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Find the following integral: ∫ x sin(x) dx
This question is a good candidate for the integration by parts method, as it is the product of two different 'parts'.
Recall that if you have an integral of the form
∫ u(dv/dx) dx
it can be written as
uv – ∫ v(du/dx) dx.
We need to decide which part we will differentiate (as in, which part is u), and which part we will integrate (as in, which part is dv/dx).
We can note that continuously differentiating sin(x) results in a loop of cos(x), –sin(x), –cos(x), sin(x)..., whereas differentiating x once gives 1.
From this, it seems to make sense that we would want to differentiate the x part (so u is x) and therefore integrate the sin(x) part (so dv/dx is sin(x) ). So, let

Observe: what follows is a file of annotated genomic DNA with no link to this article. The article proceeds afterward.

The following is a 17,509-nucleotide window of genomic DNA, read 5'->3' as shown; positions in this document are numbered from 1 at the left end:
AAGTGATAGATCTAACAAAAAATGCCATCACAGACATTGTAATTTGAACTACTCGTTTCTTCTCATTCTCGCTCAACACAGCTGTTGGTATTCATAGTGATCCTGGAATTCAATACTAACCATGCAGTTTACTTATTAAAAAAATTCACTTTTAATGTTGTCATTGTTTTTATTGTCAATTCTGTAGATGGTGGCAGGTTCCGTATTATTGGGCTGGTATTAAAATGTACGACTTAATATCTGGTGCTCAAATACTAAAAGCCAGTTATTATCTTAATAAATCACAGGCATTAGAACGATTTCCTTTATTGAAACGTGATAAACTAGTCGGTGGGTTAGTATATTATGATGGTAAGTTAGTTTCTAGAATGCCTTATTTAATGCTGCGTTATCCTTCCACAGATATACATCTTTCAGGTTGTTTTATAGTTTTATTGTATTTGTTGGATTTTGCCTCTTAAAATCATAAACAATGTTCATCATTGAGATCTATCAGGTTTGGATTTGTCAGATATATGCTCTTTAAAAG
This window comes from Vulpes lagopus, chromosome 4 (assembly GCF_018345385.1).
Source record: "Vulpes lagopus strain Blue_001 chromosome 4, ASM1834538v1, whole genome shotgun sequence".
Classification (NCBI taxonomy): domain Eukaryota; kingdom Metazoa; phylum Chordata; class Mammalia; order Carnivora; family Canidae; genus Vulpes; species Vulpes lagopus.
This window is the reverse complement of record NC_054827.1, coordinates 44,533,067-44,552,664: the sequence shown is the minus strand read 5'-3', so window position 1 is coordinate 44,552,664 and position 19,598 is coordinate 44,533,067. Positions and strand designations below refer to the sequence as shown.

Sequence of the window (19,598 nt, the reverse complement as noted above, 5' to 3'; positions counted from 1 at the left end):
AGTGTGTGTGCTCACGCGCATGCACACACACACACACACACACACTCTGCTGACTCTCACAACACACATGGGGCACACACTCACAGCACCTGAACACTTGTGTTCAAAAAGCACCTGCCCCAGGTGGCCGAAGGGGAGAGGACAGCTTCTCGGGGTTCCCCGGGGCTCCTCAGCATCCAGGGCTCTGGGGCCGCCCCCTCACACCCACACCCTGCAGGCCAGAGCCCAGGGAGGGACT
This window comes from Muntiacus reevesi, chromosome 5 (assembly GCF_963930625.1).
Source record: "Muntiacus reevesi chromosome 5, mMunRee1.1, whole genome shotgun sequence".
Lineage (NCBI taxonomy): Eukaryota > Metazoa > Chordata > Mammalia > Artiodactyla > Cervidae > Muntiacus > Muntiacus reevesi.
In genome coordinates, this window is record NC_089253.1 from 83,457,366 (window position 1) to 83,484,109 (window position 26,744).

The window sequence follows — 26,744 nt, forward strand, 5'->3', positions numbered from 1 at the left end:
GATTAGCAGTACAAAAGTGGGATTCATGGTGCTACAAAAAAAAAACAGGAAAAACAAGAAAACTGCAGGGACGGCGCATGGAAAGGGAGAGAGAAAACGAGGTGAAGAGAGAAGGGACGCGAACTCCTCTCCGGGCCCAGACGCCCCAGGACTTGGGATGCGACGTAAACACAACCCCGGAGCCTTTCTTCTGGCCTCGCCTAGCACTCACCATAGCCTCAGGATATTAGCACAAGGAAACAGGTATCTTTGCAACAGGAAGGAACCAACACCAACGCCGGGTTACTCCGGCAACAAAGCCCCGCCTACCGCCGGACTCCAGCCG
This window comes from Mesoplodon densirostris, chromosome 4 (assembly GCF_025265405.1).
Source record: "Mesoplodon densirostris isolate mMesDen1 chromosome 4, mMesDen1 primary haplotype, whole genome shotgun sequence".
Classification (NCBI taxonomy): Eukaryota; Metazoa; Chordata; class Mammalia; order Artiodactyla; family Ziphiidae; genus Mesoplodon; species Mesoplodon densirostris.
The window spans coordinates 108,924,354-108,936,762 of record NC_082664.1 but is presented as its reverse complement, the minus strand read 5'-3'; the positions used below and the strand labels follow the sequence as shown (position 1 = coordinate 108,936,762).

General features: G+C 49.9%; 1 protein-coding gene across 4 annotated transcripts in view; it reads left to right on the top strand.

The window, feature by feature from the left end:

u = x, which implies du/dx = 1
dv/dx = sin(x). Integrating this to get v gives v = –cos(x).
So our integral is now of the form required for integration by parts.
∫ x sin(x) dx
= ∫ u(dv/dx) dx
= uv – ∫ v(du/dx) dx
= –x cos(x) – ∫ –cos(x)*1 dx
= –x cos(x) – ∫ –cos(x) dx
= –x cos(x) + ∫ cos(x) dx
The integral of cos(x) is equal to sin(x). We can check this by differentiating sin(x), which does indeed give cos(x). Finally, as with all integration without limits, there must be a constant added, which I'll call c. So the final answer is
∫ x sin(x) dx = –x cos(x) + sin(x) + csee more